Saturday, June 10, 2006


I've heard the name of Baltimore out-sound quartet Wzt Hearts (pronounced "Wet Hearts" - there's a story behind that that I can't remember) a good bit the past coupla years, and I feel like I've seen 'em a bunch, but can only access vague memories of an Ottobar gig w/Growing, Gang Gang Dance, and Animal Collective, and a Warehouse Next Door show w/More Dogs and Stamen & Pistils. Not that my social calendar matters; I only mention this to point out that despite digging what I heard, those sets didn't really stick, and I definitely don't remember these guys being as mind-stretchingly wide and sonically fertile as they are on their CD Heat Chief just released on Hit Dat (with vinyl to come on Hoss, the label also responsible for a great split 12" featuring an Excepter track from a revelatory DC show). I'm sure this live/record discrepancy is the product of my distracted brain and not the band's now-obvious powers, but either way the combo of expansive noise and thoughtful restraint on this debut imprinted my gray matter immediately.

Based on what Wzt Hearts play on stage - electronics, mixers, drums, a laptop, etc - I'm not shocked at the sound here, just didn't expect it to be this massive and versatile. Heat Chief is kinda split into two symmetric sides, with the sequentially-named "1" and "3" being 16-minute epics filled with sound-sources including tons of live drumming, and "2" and "4" being shorter, non-percussive studies that trace narrower sonic lines. Wzt Hearts are great at both of these modes, and while the longer cuts at first seem to drag periodically due to rock-ish drums and an airy, nearly planetarium-ready prog-ness, the beauty is that without those dips, the high-flying climaxes of multi-layered noise wouldn't feel nearly as epiphanistic. Best example comes about nine minutes into "3", as mounds of filtered noise, puncturing samples, and rattling hectic-ness stun simply because the overlapping drums that buttress it all began life a few minutes earlier as rote hypnotic thuds.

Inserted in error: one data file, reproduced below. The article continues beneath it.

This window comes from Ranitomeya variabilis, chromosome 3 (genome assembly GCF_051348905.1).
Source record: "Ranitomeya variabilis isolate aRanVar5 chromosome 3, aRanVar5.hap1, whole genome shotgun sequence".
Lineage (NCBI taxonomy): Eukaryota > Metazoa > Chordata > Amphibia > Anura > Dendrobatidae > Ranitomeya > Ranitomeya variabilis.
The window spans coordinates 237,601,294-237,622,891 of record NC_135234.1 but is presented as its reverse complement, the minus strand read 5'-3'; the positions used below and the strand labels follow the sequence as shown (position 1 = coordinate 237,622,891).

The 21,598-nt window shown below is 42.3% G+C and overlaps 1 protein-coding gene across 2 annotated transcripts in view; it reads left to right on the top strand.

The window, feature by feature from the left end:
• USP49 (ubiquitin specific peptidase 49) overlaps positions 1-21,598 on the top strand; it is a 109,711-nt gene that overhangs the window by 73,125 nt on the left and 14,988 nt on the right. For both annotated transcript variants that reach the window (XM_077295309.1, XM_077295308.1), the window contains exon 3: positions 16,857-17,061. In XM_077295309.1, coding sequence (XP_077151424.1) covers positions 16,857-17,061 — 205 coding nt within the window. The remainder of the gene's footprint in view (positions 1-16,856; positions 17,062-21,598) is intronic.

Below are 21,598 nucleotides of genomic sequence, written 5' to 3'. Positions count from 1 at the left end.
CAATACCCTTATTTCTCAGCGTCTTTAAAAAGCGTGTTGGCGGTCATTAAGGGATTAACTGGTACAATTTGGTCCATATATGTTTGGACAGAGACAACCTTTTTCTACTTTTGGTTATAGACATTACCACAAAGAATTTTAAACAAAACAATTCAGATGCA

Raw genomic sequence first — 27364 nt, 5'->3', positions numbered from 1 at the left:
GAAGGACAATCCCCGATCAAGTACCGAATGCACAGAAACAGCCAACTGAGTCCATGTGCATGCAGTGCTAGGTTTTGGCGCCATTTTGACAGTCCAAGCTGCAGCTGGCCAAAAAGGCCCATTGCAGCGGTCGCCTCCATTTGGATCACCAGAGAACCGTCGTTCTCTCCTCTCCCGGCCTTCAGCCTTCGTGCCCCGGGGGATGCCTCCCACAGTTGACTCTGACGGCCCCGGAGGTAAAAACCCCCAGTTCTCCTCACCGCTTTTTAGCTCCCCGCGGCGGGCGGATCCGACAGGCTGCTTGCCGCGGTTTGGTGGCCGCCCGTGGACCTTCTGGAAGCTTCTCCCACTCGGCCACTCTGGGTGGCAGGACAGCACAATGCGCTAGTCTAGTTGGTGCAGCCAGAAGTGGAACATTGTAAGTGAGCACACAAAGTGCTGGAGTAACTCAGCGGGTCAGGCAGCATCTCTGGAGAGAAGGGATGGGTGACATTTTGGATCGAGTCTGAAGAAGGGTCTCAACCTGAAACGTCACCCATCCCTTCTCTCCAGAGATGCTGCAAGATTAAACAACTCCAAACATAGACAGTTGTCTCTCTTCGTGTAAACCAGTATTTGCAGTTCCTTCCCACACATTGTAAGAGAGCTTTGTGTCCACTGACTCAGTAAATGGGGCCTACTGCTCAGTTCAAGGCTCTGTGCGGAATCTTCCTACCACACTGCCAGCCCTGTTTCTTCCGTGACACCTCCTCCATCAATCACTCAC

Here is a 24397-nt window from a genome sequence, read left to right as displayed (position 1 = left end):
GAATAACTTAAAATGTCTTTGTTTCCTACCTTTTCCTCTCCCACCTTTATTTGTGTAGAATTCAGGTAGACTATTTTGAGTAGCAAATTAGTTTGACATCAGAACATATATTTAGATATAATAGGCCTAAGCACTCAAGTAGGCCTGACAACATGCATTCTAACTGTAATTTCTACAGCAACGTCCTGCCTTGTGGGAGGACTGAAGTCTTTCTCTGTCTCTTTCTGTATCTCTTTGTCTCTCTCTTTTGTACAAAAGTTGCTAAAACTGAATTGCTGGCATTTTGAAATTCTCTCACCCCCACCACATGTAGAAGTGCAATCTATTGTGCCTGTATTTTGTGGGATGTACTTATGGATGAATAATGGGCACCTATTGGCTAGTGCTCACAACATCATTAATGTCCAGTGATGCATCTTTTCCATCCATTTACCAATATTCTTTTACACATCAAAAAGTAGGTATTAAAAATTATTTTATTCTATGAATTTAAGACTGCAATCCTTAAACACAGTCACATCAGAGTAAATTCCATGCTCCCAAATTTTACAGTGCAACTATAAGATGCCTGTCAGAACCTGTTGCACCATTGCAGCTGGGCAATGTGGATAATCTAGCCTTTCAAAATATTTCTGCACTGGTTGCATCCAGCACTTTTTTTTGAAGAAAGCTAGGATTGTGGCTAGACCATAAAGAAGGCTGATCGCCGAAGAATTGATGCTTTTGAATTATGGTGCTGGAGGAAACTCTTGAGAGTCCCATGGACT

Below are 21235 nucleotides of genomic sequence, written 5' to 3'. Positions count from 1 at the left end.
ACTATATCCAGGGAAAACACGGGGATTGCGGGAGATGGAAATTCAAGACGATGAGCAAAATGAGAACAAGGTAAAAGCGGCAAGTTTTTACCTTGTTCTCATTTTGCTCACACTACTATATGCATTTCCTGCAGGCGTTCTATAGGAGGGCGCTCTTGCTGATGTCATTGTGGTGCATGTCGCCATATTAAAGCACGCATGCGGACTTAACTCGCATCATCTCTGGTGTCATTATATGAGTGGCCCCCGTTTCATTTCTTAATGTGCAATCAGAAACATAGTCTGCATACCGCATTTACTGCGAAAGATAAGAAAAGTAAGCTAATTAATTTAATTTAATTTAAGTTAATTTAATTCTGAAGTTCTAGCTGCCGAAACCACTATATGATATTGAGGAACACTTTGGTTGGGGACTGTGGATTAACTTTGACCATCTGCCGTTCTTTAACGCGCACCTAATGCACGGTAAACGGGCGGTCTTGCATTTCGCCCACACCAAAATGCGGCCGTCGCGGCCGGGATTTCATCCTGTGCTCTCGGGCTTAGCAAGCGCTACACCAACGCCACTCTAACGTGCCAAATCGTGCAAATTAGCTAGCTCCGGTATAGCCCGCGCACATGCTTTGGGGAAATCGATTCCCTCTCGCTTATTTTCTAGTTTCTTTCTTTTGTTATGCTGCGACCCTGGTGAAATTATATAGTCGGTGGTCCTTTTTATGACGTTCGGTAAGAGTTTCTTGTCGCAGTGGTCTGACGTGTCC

Thus posting an excerpt of either "1" or "3" won't do those monumental tracks justice, so let us turn to Wzt Hearts' smaller triumphs: "4," the closer, is the album's eeriest cut, a cacophony of dislocated echoes that gradually collects sonic ghosts only to shove them down a decaying black hole - but my vote goes to "2," a slow glide up a flickering staircase of cloud-piercing noise. The track's sky-seeking effect (and nice hard-cut demise) falls somewhere between the fuzzy melodics of Fennesz and the more medititative moments in the Mirkoknytes' catalogue, but those comparisons only work when "2" is heard on its own - if you dig it, I implore you to immediately forget it and get the whole album, because it sounds even better stuffed in between Wzt Hearts' more expansive, mountain-scaling work.

WZT HEARTS - "2" from Heat Chief


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